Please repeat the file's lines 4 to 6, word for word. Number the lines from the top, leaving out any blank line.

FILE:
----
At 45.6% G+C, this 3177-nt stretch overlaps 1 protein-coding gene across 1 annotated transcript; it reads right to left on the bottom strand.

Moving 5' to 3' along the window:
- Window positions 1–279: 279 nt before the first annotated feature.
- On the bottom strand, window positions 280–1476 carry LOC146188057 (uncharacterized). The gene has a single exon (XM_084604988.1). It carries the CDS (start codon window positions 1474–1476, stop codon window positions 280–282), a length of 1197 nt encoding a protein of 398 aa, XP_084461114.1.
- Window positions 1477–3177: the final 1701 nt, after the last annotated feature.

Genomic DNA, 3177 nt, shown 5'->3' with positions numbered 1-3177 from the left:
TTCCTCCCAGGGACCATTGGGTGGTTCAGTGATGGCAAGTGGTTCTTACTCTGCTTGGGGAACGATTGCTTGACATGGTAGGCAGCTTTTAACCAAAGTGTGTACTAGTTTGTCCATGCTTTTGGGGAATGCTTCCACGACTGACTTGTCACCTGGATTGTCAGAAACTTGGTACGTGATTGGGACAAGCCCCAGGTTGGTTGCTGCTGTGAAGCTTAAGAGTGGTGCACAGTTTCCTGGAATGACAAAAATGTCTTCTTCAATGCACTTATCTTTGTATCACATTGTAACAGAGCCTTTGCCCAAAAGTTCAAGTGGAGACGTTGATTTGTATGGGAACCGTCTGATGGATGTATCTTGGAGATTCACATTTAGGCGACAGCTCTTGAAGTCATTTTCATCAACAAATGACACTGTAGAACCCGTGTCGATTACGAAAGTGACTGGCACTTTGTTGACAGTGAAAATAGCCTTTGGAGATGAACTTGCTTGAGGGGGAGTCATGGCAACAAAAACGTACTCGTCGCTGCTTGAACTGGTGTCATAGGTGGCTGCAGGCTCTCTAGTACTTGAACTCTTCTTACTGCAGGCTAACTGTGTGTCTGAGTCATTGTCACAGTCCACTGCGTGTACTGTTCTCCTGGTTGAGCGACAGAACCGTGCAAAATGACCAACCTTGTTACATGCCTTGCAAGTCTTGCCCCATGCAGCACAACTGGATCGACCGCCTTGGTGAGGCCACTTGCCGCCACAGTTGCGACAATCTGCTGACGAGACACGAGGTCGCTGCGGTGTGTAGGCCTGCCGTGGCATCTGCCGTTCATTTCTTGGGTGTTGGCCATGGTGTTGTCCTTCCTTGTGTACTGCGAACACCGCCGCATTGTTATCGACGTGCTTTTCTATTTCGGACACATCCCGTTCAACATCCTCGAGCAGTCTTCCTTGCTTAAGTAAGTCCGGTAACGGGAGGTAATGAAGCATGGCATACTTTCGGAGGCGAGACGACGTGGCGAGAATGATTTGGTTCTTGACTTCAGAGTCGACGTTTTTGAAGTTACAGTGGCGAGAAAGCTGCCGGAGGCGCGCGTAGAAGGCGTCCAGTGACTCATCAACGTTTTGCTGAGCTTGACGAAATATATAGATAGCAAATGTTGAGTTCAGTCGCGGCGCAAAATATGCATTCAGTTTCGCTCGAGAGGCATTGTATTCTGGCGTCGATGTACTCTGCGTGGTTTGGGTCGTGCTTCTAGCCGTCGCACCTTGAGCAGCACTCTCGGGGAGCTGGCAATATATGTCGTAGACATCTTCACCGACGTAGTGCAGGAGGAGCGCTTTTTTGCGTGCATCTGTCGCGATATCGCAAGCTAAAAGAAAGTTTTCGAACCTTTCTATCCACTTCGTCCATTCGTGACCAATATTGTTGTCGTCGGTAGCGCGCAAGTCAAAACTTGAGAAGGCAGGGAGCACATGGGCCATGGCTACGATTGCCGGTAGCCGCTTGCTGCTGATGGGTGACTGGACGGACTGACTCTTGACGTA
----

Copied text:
- On the bottom strand, window positions 280–1476 carry LOC146188057 (uncharacterized). The gene has a single exon (XM_084604988.1). It carries the CDS (start codon window positions 1474–1476, stop codon window positions 280–282), a length of 1197 nt encoding a protein of 398 aa, XP_084461114.1.
- Window positions 1477–3177: the final 1701 nt, after the last annotated feature.

Genomic DNA, 3177 nt, shown 5'->3' with positions numbered 1-3177 from the left: